Mother gives birth in back seat
A combi driver was this week hailed a hero by workmates after he saved the life of a young woman who gave birth in his combi.
What started as an uneventful Sunday morning for Chadibe based Goitseone Othusitse, 30,who operates on the 25 kilometre route from the village to Francistown, turned into a day of high drama when the passenger went into labour soon after boarding his vehicle.
Speaking from the Francistown bus rank about the weekend incident Goitseone explained: “Everything happened so quickly. It was around 8am and my combi was loaded with passengers when someone called out that a passenger was having serious labour pains. At first I couldn’t believe my ears, but when people started shouting, I stopped. When I turned around I was amazed to see that the young lady in question was in the process of giving birth, and the baby was already coming out.”
Continuing the story to the group of fellow drivers that had now gathered around him, Goitseone added: “The woman was screaming and gnashing her teeth in pain, but to my surprise all the passengers that included several females, had got out. Those that had not run away were just staring helplessly.”
While still trying to work out what to do, the remaining passengers boarded another combi, leaving Goitseone alone with the problem.
“The crew of the other combi were more concerned about picking up my passengers than helping, and when they sped away I must admit my instinct was also to get the hell out of there, but I realised that if I did not help, the woman might end up bleeding to death.
“By this time the baby was completely out and crying, lying between the mother’s legs, and still attached to the umbilical cord .There was blood all over the seat, and I was afraid that if I drove with her in that condition, she might fall and the movement wrench mother and baby apart.
“I managed to get the cell number of her sister in the village, and told her to come to where the combi was parked. In the meantime I flagged down a passing motorist, and rushed to Borolong clinic to seek help.”
At the clinic they located the nurse in charge, but received another shock when she said that she could not help as the clinic was closed for the weekend. “She told me that no-one was on duty, and there was no available ambulance. I pleaded with her but she told me to take the woman to Francistown since there was no help she could offer,” he said.
Without wasting time, the father of two returned to the woman in the combi and called Nyangabwe where he was regrettably told that ambulances at the Referral Hospital were not meant for patients living out of town. “Luckily when I arrived at the scene the woman’s sister joined us, and together with another villager we drove into town to the clinic in Area W. There the mum and baby boy were assisted and later transferred to Nyangabwe for further medical attention.”
The story told a ripple of applause breaks out from the ranks of the assembled audience. Fellow combi drivers and friends now call him and his vehicle all sorts of names – doctor, midwife, ambulance driver and some refer to Goitseone’s combi as a maternity ward.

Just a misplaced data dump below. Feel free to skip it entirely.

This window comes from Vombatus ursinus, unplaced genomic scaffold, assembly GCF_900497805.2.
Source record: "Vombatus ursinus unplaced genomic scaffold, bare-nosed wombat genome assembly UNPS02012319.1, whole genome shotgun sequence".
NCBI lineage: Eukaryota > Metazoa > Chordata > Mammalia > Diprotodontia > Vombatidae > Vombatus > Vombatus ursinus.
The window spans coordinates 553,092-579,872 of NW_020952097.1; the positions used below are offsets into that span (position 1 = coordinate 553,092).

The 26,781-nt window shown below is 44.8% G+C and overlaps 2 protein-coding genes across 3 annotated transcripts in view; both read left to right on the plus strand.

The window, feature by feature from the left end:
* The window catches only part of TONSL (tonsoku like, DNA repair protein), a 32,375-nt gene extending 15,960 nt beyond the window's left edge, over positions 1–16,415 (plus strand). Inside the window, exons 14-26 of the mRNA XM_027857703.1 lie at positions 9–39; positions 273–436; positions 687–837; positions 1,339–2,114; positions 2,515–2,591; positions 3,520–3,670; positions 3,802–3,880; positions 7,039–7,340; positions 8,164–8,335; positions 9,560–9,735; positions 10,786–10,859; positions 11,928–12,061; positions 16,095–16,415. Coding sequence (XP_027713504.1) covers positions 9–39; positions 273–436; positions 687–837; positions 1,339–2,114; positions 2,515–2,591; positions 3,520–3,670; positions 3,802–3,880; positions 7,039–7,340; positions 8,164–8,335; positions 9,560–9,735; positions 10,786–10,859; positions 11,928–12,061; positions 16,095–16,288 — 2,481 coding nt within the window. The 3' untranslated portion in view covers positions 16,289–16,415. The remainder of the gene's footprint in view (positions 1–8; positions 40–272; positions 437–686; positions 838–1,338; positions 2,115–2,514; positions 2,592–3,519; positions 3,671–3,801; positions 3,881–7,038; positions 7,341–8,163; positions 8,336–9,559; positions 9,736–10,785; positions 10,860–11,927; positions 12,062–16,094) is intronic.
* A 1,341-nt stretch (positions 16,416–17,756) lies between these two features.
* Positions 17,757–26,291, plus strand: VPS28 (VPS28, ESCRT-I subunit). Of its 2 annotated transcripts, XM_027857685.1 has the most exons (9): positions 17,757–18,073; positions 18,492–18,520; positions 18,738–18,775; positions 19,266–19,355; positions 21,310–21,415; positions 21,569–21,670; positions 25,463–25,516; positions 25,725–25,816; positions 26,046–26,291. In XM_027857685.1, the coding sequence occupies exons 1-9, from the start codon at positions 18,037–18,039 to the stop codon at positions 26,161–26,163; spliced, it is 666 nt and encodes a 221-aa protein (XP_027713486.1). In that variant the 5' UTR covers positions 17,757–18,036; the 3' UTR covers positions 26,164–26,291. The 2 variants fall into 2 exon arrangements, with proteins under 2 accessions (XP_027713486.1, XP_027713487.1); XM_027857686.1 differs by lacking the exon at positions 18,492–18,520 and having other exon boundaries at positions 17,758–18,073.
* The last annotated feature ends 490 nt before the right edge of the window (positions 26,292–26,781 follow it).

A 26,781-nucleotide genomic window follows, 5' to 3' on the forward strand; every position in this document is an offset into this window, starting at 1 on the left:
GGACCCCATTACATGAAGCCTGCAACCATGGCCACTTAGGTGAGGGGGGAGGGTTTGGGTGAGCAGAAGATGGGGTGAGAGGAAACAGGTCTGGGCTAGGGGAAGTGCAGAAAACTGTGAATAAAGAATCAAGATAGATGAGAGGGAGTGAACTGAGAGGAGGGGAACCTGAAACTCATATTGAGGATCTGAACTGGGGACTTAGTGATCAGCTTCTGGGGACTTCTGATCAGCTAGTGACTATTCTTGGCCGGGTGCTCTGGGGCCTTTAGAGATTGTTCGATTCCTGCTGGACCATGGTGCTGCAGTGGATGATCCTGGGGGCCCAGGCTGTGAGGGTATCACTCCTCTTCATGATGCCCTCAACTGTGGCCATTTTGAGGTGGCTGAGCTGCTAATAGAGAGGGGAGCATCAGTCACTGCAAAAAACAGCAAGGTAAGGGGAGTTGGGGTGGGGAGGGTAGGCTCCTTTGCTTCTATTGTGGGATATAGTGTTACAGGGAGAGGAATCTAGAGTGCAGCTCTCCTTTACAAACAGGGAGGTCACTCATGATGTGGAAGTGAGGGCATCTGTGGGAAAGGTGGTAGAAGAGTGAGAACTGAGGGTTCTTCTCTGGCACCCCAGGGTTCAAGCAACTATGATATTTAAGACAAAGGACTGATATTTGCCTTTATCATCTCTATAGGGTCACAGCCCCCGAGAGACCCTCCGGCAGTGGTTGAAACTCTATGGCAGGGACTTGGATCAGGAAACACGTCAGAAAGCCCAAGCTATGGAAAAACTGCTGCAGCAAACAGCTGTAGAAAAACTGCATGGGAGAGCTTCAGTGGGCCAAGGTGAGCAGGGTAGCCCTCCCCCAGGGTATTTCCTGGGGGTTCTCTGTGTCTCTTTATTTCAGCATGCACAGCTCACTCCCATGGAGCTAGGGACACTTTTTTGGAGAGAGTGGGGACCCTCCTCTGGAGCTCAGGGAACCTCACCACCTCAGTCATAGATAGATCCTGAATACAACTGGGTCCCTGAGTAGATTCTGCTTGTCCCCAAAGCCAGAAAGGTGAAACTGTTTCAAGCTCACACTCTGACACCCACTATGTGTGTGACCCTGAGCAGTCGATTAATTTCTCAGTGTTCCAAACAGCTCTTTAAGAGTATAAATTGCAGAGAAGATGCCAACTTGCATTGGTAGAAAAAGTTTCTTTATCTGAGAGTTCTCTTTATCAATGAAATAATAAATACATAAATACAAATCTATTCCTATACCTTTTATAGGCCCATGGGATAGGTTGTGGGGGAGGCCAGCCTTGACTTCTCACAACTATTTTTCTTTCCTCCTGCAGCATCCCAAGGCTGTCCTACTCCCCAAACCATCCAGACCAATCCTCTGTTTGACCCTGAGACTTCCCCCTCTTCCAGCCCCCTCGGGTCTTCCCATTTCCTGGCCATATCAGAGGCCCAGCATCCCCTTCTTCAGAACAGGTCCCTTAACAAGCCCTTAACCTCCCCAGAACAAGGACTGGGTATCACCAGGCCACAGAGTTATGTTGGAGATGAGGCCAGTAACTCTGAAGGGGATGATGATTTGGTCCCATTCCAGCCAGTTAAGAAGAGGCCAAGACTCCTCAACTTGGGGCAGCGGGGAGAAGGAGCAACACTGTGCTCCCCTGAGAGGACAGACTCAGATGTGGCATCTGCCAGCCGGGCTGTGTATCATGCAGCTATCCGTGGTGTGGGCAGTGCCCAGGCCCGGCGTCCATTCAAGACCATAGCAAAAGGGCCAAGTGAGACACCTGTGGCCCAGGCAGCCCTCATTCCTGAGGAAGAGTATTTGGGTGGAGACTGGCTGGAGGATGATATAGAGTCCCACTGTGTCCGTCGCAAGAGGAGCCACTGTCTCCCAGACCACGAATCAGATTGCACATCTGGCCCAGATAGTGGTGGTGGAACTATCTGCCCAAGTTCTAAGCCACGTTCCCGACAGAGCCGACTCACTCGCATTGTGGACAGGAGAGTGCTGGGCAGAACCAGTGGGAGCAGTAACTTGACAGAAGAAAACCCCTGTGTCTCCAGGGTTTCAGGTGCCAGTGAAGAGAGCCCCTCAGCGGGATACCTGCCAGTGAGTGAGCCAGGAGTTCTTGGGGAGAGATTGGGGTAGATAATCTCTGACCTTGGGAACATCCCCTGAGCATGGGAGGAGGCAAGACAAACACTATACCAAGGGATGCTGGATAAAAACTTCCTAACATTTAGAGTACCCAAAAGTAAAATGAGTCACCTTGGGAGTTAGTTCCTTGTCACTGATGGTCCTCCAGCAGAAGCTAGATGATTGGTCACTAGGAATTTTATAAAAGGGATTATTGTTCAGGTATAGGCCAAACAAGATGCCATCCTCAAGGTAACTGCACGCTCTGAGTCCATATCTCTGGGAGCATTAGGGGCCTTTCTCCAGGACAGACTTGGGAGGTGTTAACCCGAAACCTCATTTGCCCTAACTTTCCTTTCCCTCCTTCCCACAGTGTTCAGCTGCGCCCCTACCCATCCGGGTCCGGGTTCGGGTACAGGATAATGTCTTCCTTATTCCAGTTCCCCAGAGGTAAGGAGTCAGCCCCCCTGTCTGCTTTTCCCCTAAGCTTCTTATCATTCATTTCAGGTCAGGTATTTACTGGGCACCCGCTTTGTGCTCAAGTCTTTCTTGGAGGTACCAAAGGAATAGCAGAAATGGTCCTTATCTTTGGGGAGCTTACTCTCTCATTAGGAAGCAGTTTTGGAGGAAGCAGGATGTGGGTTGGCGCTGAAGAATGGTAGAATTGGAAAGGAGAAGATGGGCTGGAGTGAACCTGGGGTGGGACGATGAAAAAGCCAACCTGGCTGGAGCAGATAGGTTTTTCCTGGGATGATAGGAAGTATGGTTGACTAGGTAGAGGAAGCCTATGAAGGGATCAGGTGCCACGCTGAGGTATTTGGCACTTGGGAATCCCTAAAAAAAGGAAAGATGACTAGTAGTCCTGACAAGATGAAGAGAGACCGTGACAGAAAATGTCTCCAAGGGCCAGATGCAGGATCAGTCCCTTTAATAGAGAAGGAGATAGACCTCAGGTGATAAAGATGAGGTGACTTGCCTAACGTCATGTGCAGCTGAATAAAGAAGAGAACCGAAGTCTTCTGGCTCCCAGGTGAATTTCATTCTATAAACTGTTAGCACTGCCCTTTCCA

“They are calling me a hero and saying the baby should be named after me, but the truth is I was terrified, and am still shocked by the whole incident, as much by what happened as by the lack of support for a fellow human in distress. Perhaps I would have done the same if I could have run away, but now if I have helped to save a life, then it is something I am proud to have done.”
Back in Chadibe where the mother and new born baby are now in confinement, Unami Mujara, the woman’s mother, praised the Good Samaritan for helping her daughter and grandson.
“I can’t thank this boy enough. I wish him all the good things in life. I know God is going to reward him one day for serving my child and grandchild. We offered to pay him, but he said it was enough with a thank you,” Mujara said.
CLINIC FAILS TO DELIVER
Staff nurse-in charge of the Borolong Clinic, identified as Emang, said the facility was not meant for delivery.
“People are aware that Borolong does not have any maternity ward and a mid-wife, so there is no need for them to come to us. Moreover I personally am not a trained mid-wife. They told me the woman had given birth, so there was nothing I could do,” Emang said, accusing the combi driver who claimed she refused to help of lying.
“I did follow them, but when I arrived at the scene there was no sign of the combi or patient,” she claimed, before going on to criticise the woman. “I don’t understand why she stayed home until late while she knew that she was about to give birth,” said the nurse fuming with rage.
She added that she refereed the two men to Area W where she knew that the woman would get professional help.
Meanwhile Principal Public Relations Officer in the Ministry of Health, Themba Sibanda said it was unethical for officers to refuse to assist patients simply because they were off duty. He promised that the incident would be investigated and proper action taken. He said health services operate 24hours and that nurses work on shifts to avoid people finding themselves left in the lurch.